The DC Extended Universe is in deep crisis. With $96 million on opening weekend, Justice League is by far the weakest box office performer of all the DCEU films. This was supposed to be their Avengers. Instead, it was their Aliens Vs. Predator: Requiem. Five movies deep, with all your key heroes activated and united, is this where you want to land on the DCEU opening weekend rankings? What does Warner Bros. do now?
Sylvester Stallone was accused in 1986 of coercing a woman into a threesome with his bodyguard at a Las Vegas hotel room where she had arrived at the Rocky star's invitation, according to a police report that never resulted in criminal charges. The account, never before been made public, surfaced Thursday in the Daily Mail. The woman was 16 at the time, which the police report states she had disclosed to Stallone and is the age of consent in Nevada.
Would you enjoy a chocolate chip cookie ... if I told you there were cockroaches baked into it? Whoa! The look on your face says it all. Let me see if I can talk you into taking a bite anyway. "There are some delicious chocolate chips in there!" I could say, which would be ... a true statement indeed. (Hmmm. You're still looking a little green.) "Cockroaches are harmless protein," is another perfectly valid argument I could make. "They certainly aren't going to hurt you!"
Muck Rack makes it simple to find people, tweets, or articles that mention any name, keyword, company, hashtag etc. We've compiled this guide to help you make the most of your search.
Selecting a term
Start searching tweets, articles from media outlets, articles mentioned in tweets, journalists'
names, titles and bios with some suggested searches:
Companies or Topics (e.g. iPhone, Microsoft)
Phrases (e.g. "cloud computing") — use quotes to keep the terms together
Twitter handles (e.g. @username) — returns those who have mentioned or replied to
Names (e.g. "David Pogue")
Hashtags (e.g. #sxsw, #london2012)
Bio details (e.g. vegan, Olympics, father)
Muck Rack's Advanced Search allows for many boolean operators.
Find results that mention multiple specified terms, use AND or
+. For example, ensure each result contains both Elon Musk and Mark Zuckerberg by
searching Musk AND Zuckerberg or Musk + Zuckerberg.
Use the operators OR or , to broaden your search when you'd like either of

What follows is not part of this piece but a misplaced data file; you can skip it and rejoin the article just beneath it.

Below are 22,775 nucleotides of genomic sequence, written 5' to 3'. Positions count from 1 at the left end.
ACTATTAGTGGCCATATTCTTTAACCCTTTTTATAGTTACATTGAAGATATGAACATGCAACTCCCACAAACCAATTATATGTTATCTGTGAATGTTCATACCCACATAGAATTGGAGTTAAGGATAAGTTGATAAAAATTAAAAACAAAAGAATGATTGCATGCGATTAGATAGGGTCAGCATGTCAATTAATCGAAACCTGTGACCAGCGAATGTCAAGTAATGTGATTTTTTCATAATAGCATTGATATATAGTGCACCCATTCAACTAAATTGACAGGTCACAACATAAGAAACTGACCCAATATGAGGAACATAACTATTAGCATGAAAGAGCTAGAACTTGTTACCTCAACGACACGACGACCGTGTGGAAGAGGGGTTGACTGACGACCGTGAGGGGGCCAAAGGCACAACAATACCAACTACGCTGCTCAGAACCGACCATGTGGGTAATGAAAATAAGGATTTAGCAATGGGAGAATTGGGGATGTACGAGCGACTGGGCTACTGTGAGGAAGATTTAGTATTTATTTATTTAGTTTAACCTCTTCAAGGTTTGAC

multiple terms to appear in results. (This is the default behavior of our search when no operators
are used). For example, results will contain either cake or cookie by searching cake OR cookie or cake,cookie
Use NOT or - to subtract results from your search. For
example, searching Disney will yield results about the Walt Disney Company as well as Walt Disney
World Resort. To exclude mentions of Disney World, search for Disney -World or Disney
When using one of these operators with a phrase, enclose it in quotation marks. For example, you can
find results about smartphones excluding Apple's iPhone 4S by searching smartphone -"iPhone
Exact case matching or punctuation
If you're searching for a brand name or keyword that relies on specific punctuation marks or capitalization, you can
find results that match your exact query by adding matchcase: before the keyword you're searching for, like matchcase:E*TRADE .
Use parentheses to separate multiple
boolean phrases. For example, to find journalists talking about having fun in Disney World or
Disneyland, search for ("disney world" OR disneyland) AND fun.
An asterisk can be used to search for any variation of a root word truncated by the asterisk. For example, searching for admin* will return results for administrator, administration, administer, administered, etc.
A near operator is an AND operator where you can control the distance between the words. You can vary the distance the near operation uses by adding a forward slash and number (between 0-99) such as strawberries NEAR/10 "whipped cream", which means the strawberries must exist within 10 words of "whipped cream".